Jones: Just ask the question. They’re not hearing. I hear one side. It’s very disconcerting not to hear but one side.
Jones: Yeah, somebody was asking you a question. We hear you, Phil, but we can’t hear who asked you the question.
Phil: Well, this– they’re telling us this was on the agenda for later on. So I’ll– I’ll skip that.
Jones: I see. Well, we’re grateful that you got it, and that Peoples National Congress, of course, is the government’s ruling party, and that’s encouraging that we were able to get that machine, the only one of its kind here.
Phil: We’ve already got the planter through them which we have now, and we’re trying to get it working as well.
Jones: Good, good, good.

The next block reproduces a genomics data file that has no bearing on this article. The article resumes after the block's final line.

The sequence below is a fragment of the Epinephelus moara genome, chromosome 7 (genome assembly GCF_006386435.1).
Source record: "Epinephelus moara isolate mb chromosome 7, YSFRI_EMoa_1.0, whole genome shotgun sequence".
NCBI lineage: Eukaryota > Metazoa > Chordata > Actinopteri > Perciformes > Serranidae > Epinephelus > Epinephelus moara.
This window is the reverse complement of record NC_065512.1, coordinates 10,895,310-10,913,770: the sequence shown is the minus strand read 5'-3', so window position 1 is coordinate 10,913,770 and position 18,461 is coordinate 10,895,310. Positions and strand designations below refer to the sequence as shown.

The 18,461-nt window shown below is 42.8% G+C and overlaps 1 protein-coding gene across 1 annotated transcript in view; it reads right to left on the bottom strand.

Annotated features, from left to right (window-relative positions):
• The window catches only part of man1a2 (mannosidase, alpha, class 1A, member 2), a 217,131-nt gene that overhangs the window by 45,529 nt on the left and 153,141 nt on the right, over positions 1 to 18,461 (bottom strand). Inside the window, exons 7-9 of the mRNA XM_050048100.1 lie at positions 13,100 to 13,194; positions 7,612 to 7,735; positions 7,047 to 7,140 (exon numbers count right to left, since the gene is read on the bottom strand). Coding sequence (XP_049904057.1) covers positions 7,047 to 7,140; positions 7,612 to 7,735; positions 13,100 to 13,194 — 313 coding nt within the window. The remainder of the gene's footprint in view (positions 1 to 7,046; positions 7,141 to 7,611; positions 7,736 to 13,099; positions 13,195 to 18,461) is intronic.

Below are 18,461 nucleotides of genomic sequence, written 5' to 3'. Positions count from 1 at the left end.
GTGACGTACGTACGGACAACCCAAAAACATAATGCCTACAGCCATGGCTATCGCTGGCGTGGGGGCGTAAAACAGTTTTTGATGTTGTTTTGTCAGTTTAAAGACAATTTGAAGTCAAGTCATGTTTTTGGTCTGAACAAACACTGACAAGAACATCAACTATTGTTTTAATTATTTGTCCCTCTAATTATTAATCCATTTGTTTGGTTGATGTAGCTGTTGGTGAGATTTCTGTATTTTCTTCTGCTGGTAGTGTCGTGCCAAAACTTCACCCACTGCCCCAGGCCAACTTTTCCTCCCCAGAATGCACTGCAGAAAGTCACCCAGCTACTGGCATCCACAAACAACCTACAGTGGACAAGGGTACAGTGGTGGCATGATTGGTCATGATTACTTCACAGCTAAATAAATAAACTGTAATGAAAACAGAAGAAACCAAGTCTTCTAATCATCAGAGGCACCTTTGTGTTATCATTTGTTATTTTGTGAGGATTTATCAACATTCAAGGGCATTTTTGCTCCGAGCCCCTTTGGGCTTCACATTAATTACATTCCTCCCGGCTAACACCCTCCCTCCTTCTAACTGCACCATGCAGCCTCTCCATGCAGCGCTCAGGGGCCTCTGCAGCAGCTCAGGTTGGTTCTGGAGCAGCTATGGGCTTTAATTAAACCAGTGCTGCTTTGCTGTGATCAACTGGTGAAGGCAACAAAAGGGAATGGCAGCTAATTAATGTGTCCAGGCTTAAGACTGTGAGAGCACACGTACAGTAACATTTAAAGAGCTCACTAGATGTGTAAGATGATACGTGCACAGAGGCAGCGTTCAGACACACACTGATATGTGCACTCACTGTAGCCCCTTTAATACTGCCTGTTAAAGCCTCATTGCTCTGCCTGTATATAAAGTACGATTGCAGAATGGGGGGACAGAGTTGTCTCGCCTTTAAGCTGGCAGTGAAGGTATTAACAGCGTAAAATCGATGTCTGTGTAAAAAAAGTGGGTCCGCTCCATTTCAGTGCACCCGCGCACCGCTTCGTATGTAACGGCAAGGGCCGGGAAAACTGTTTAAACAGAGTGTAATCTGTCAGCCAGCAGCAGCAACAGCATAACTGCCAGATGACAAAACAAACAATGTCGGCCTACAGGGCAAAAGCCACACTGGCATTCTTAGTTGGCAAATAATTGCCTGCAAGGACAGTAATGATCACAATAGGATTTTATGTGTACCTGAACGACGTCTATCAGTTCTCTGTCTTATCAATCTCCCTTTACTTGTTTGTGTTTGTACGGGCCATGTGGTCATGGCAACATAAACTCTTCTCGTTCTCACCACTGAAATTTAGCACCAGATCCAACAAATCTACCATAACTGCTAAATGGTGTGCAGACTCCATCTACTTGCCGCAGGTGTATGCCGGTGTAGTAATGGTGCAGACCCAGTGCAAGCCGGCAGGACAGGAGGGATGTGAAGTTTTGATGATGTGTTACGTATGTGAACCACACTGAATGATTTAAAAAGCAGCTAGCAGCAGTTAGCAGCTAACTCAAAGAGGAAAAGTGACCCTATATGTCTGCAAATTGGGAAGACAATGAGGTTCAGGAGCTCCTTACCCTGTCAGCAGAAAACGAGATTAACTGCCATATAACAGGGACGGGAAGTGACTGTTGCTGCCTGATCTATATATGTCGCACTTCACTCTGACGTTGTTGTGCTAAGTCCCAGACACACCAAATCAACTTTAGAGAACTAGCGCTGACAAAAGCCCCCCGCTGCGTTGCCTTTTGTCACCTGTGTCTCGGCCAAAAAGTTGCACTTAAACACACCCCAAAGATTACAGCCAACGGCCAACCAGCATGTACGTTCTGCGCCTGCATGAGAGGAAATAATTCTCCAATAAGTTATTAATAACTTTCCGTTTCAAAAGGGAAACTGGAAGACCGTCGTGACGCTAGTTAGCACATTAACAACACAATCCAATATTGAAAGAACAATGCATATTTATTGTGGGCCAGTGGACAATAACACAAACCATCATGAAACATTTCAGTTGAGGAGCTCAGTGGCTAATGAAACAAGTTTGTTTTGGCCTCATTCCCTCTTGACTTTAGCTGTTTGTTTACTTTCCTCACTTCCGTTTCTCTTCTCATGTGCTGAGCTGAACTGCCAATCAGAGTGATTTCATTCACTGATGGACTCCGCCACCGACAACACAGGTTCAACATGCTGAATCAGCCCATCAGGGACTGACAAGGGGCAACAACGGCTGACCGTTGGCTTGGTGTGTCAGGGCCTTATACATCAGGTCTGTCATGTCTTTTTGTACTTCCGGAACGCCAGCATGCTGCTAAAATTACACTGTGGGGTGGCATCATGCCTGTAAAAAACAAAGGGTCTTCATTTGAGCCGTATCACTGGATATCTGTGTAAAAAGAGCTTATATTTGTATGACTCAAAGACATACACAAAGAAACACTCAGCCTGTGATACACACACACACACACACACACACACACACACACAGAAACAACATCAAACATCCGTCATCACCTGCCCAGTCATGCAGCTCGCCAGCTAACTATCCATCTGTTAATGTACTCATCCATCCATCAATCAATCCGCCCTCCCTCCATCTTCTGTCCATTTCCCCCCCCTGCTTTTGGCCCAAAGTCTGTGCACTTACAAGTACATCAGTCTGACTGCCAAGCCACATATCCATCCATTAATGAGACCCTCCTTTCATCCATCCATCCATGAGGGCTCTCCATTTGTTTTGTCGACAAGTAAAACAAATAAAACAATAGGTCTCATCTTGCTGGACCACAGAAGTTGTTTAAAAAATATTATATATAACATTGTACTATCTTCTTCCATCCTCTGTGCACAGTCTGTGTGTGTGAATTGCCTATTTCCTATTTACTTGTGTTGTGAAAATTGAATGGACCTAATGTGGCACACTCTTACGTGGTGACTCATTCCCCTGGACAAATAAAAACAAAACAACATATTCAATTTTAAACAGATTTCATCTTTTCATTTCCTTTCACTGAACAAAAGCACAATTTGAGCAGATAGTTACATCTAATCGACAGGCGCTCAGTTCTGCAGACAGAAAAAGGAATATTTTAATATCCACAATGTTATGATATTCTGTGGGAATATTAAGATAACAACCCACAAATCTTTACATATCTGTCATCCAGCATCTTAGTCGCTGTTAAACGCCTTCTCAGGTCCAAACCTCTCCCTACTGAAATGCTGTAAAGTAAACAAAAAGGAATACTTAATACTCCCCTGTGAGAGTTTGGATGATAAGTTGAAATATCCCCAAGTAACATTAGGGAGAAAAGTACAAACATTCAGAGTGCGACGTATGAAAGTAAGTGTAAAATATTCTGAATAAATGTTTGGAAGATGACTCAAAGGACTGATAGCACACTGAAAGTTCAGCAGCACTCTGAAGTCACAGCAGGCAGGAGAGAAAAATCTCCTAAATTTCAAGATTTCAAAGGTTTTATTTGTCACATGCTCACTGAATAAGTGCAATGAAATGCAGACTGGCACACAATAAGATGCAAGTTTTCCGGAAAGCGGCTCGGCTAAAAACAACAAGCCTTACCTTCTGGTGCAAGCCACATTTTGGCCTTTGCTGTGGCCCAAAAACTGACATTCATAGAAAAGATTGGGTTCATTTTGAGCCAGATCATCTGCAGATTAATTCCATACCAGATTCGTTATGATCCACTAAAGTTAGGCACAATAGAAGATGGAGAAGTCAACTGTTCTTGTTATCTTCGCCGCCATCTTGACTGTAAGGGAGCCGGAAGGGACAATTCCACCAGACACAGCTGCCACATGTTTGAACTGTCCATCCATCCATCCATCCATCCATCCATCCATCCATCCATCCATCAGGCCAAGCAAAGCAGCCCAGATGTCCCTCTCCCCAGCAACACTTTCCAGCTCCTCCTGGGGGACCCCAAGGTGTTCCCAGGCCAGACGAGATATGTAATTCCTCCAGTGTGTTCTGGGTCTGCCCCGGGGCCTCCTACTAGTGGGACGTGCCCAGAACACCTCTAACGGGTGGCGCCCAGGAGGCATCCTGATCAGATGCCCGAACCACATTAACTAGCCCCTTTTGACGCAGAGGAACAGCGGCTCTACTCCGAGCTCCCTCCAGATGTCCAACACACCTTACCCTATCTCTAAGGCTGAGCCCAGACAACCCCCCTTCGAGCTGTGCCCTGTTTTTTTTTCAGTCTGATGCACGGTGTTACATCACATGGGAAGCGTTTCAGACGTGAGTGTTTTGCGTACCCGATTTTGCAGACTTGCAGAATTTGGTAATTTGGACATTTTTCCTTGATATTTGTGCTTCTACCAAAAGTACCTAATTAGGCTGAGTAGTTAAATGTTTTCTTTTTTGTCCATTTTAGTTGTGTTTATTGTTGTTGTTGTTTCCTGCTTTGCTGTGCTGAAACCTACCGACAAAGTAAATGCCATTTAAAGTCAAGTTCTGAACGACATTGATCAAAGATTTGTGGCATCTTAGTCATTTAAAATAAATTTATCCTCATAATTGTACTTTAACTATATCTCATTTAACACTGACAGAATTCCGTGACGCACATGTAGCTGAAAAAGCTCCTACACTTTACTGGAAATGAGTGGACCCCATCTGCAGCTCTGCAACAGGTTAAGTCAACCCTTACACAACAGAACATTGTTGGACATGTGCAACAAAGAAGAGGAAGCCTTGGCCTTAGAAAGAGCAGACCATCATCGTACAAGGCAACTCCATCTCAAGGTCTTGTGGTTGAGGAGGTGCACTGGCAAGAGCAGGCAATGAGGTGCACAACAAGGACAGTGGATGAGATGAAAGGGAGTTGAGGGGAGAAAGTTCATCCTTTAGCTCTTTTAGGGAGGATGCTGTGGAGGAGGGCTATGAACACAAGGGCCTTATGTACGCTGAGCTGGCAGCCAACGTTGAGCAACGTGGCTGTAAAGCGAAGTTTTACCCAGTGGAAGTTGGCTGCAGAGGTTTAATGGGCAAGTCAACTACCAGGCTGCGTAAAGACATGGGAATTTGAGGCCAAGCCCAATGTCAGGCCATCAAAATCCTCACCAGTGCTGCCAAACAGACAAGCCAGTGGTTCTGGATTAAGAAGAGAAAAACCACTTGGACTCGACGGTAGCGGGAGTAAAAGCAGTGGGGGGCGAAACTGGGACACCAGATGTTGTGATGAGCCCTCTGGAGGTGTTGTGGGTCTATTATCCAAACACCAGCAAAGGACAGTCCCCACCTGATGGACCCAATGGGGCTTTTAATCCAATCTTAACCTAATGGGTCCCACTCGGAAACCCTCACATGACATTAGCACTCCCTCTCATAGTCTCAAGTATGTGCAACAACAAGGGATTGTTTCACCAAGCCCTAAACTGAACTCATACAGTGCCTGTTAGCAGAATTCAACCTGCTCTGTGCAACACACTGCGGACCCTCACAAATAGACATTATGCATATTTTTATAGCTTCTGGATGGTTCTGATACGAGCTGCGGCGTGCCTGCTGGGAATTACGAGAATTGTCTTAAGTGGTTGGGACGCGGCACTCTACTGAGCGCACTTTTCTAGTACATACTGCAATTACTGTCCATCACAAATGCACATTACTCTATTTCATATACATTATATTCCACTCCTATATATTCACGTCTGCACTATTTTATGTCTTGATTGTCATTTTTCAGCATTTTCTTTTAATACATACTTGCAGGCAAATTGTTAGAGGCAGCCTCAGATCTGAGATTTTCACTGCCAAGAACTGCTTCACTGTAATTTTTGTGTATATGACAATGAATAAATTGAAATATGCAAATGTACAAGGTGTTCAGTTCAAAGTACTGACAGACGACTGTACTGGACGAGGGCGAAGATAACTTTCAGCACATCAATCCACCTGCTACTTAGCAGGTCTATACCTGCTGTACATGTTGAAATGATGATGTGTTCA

Phil: And I also wanted to bring up the rice field. And I think um, the whole top half of that hill could be used, could be plowed up and used again for anything. And just keep the strip along the bottom end where the rice is growing, and try and see if we can get anything out of it. And uh, anybody got anything to say about that? (pause) Okay, well, there’s another thing what– we’re trying to cut some hay too, we’ve got the tree cutter set up to where we can cut some hay, and we need some people to turn it and uh, gather it when we’re– if we can get it to cure, if the weather holds out good. Want it picked up and put in the trailer and hauled to the cassava mill. (Pause) And the next day uh, probably tomorrow, if I’ve got it cut, I don’t know how long it would take to dry, but we just wanted to have some people available to do it, whether– whether we can get the farm crew. Jim Bogue didn’t think his crew could get to it. So he suggested that the Learning Crew– I don’t know. (pause) (Tape edit) Take care of that, anyway? I think that’s all I have right, for the (unintelligible word).